What You Discover Once You Start Writing

So you want to start writing? I don’t blame you. It’s like the swiss army knife of social tools, career choices, stress reliefs, and wholesome hobbies. It’s a beautiful skill and one that if you keep at it, only gets better. But it isn’t easy to write. The main reason for that has to do with why you want to write. If you want to release all that built up energy inside of you then writing is a perfect way to do that. A little 60 minutes out of the day in your bed or at your desk coming up with words that form random thoughts is always a healthy, fun exercise.

But if you are looking to write for a purpose, whether it’s to gain money or further your writing notoriety, then you’re in for a pretty harsh discovery. An awakening of sorts. Which is that what you truly want to write about, is not what people want to read. The reason why that is the case is not at my disposal. I'm neither qualified nor informed to explain why the human attention span has shrunk to extremely micro levels which can not fathom any topic denser than a bag of chips. All I know is bubble gum titles such as “10 things that…” or the notorious “how to” are the type of headlines that get people to click on articles and read the content. These titles revolve around subjects like lifestyle, health, social media, and other clickbaity topics. Noble topics, not terrible ones, but at the same time, you’re not exactly changing the world by writing about them.

And that, my ambitious writer friend, is the saddest discovery you will make about writing. That you are going to have to write about subjects you don't care for, and at times, flat out hate. You will sit there at your laptop, squeezing your mind like a wet towel for every last drop of inspiration you can muster, just so you can meet a daunting word count, and submit that God awful piece about the “6 Best Ways to Bathe Your Cat ”. That’s another thing I might add. Concepts such as word count, headlines, SEOs, consume your once free-floating writing process. They may be foreign concepts at first, but they will occupy you from A-Z because these are the tools required to generate clicks, rank your article on Google, and make you stand out from the rest of the wolf pack. That is the gruesome truth about writing in today’s digital day and age. So best you get familiar with the many types of Matcha drinks and figure out the 10 ways to expertly do something because those are going to be the brunt of your writing material for the time being.

But it’s not all bad. It really isn’t. In fact, you’ll be glad to know that I got the worst out of the way so I can get to the good news. Because there is good news. And the good news is this: you’re writing. You’re getting paid for it, and you’re getting recognized. Just like with everything in life, if it involves money it also involves sacrifice. Writing is not that different. But, at least with writing, in the comfort of your own space. You’re doing something you love while getting recognition for it and building a network of readers and editors. Plus you’ll have enough free time on your hands to pursue those passion projects that don’t involve constricting yourself to the limits of stomach-churning headlines and feeble-minded topics. Balance is key in writing, as with everything in life. And as long as you are producing great content, content people love to read, the rest shouldn’t bother you. Especially if you're adding your own flair into the mix, and broadcasting your writing skills throughout.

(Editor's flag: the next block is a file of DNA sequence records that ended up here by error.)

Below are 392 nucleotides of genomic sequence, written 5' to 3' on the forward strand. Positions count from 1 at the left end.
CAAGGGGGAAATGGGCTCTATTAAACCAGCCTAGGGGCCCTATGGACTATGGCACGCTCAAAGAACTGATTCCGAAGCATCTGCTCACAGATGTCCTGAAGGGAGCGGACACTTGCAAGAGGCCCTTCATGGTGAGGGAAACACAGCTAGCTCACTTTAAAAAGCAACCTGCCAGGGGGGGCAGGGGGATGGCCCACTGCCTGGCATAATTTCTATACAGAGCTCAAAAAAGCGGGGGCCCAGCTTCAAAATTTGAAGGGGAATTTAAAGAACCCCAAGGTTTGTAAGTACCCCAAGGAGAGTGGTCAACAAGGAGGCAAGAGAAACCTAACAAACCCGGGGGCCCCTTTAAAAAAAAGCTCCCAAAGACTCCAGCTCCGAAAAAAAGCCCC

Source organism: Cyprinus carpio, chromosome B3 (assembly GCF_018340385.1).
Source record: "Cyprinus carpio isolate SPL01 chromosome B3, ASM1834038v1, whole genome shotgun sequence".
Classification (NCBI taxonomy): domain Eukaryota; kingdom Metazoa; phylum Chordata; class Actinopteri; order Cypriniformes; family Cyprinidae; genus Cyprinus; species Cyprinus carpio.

So yes writing comes with a reality check, making tough choices, making sacrifices, and taking jobs that you really don’t want to take, so you can make money which really isn’t all that much. But it’s not how you start, it’s how you finish. Meeting editors, getting published, building a portfolio, attracting readers, those are the things that should be your focus early on. So if people want to read about the easiest way to make mayonnaise at home, be the one to tell them about it! Write the shit out of that “How to mayonnaise at home” piece. Then, maybe it would be best you log off for a while, and don’t mention any of it to anyone…

But then log back on and get back to writing the things you love to write about for the people who would love to read it!

And then, rinse and repeat.




A freelance writer.

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Ali H. Fawaz

Ali H. Fawaz

A freelance writer.

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